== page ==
End user education is important. It’s expected that a move away from CJ-4 oils will occur in a relatively short space of time – and for the benefits of CK-4 to proliferate, fleet owners and managers must understand what they’re putting in their trucks, and why.

All stakeholders (OEMs, oil marketers, and additive companies alike) have an obligation to improve this understanding as CK-4 approaches. Development requires significant financial and resource investment. Consider that for oil marketers, developing a single new lubricant meeting the new performance requirements of the category can cost millions of dollars. Clearly demonstrating why CK-4 lubricants are simply better than CJ-4 lubricants for all trucks is critical.

A Win for the Marketplace

So how does CK-4 elevate the market?

  • For OEMs: API CK-4 lubricants offer backwards compatibility to existing hardware thus all of the durability and efficiency that OEMs expect, while providing higher levels of lubricant performance than its predecessor CJ-4.
  • For Oil Marketers: A unique opportunity to upgrade product portfolios with API CK-4 and to differentiate product lines.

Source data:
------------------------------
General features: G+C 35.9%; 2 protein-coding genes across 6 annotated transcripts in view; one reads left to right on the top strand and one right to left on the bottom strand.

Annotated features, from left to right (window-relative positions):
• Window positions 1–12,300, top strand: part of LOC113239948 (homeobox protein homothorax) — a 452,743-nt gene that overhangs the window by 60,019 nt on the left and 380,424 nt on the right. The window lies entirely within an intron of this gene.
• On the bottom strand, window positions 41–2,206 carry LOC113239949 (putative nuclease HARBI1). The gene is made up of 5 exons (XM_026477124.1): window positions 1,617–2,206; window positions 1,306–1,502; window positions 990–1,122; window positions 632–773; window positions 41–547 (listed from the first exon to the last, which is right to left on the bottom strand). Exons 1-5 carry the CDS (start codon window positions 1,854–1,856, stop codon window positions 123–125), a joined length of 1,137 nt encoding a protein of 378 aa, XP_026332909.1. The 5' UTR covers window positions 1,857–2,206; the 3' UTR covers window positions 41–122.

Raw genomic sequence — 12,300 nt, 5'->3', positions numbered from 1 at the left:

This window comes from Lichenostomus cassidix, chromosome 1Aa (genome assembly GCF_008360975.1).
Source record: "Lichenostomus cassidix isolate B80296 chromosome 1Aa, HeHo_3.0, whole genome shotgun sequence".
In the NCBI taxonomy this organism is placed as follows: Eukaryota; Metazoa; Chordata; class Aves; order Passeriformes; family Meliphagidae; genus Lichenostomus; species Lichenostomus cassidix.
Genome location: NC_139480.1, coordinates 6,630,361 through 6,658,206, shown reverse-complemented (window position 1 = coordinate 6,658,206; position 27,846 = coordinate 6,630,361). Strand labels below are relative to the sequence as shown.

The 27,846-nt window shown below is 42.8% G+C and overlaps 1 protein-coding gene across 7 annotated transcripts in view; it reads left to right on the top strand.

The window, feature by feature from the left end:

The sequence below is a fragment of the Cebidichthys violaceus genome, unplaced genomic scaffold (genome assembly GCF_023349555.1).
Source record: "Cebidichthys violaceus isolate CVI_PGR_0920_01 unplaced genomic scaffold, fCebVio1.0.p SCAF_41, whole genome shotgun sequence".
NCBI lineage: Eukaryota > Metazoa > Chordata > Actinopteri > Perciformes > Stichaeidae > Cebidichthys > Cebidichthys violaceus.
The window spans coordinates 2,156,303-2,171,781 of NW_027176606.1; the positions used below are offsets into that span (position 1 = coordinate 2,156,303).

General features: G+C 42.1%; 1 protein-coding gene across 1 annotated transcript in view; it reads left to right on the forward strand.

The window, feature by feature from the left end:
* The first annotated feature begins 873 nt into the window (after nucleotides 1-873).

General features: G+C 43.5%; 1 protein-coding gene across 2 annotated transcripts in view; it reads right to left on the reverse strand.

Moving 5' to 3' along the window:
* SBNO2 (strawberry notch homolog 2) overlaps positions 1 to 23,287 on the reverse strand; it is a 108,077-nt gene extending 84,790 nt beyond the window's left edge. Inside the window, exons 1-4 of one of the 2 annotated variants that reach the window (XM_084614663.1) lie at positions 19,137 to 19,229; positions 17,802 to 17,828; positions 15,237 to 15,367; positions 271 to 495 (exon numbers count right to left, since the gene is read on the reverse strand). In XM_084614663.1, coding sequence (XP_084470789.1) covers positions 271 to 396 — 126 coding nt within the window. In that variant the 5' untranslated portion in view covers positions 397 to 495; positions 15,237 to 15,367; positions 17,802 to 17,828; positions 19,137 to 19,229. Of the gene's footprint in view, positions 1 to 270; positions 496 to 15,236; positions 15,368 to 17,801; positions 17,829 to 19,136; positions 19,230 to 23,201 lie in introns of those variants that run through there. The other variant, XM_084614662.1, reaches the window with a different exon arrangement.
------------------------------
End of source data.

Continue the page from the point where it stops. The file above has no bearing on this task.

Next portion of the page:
• For End Users: API CK-4 lubricants are simply better, helping protect trucks, keeping them on the road for longer. End users will also have the opportunity to boost fuel economy by moving to lower viscosities within API CK-4 (from 15W-40 to a 10W or 5W).
  • For Regulators: With higher performing lubricants available to all users, EPA set- emissions and fuel economy goals can be reached with the application of fuel efficient API CK-4.
    Goals align for all stakeholders. Better fuel economy and reduced emissions, without sacrificing durability or protection, is a net good for everyone.

What does the Future Hold?

API CK-4 lubricants will quickly become the standard throughout the heavy duty market – the transition is doubly beneficial to minimize market disruption while maximizing the benefits of higher performing lubricants.

“We cannot lose sight of protection and durability in the pursuit of higher fuel economy,” Basar concludes.

Lubrizol welcomes this new generation of lubricants, and can meet customer needs with expertise and advanced additive chemistry. Through its depth of technical expertise, Lubrizol has anticipated market needs and offers a targeted range of additives for both universal and dedicated diesel lubricants, certifiable under API CK-4 and FA-4.

Lubrizol can help prepare oil marketers for a bright future. Contact your account manager today.

Related:
API Introduces “New Diesel Oil” website to help affected markets understand what new API oil category they should use.

Share This Article

Related Content

Accelerating Efficiency with API FA-4 Engine Oils

The marketability of low viscosity lubricants for new engine hardware is beneficial for higher performance across the industry.

Squeezing Greater Efficiency Out of Heavy Duty Engine Oils

Increased fuel economy and reduced greenhouse gases are being supported by lower ‘high-temperature high-shear’ (HTHS) engine oil viscosity.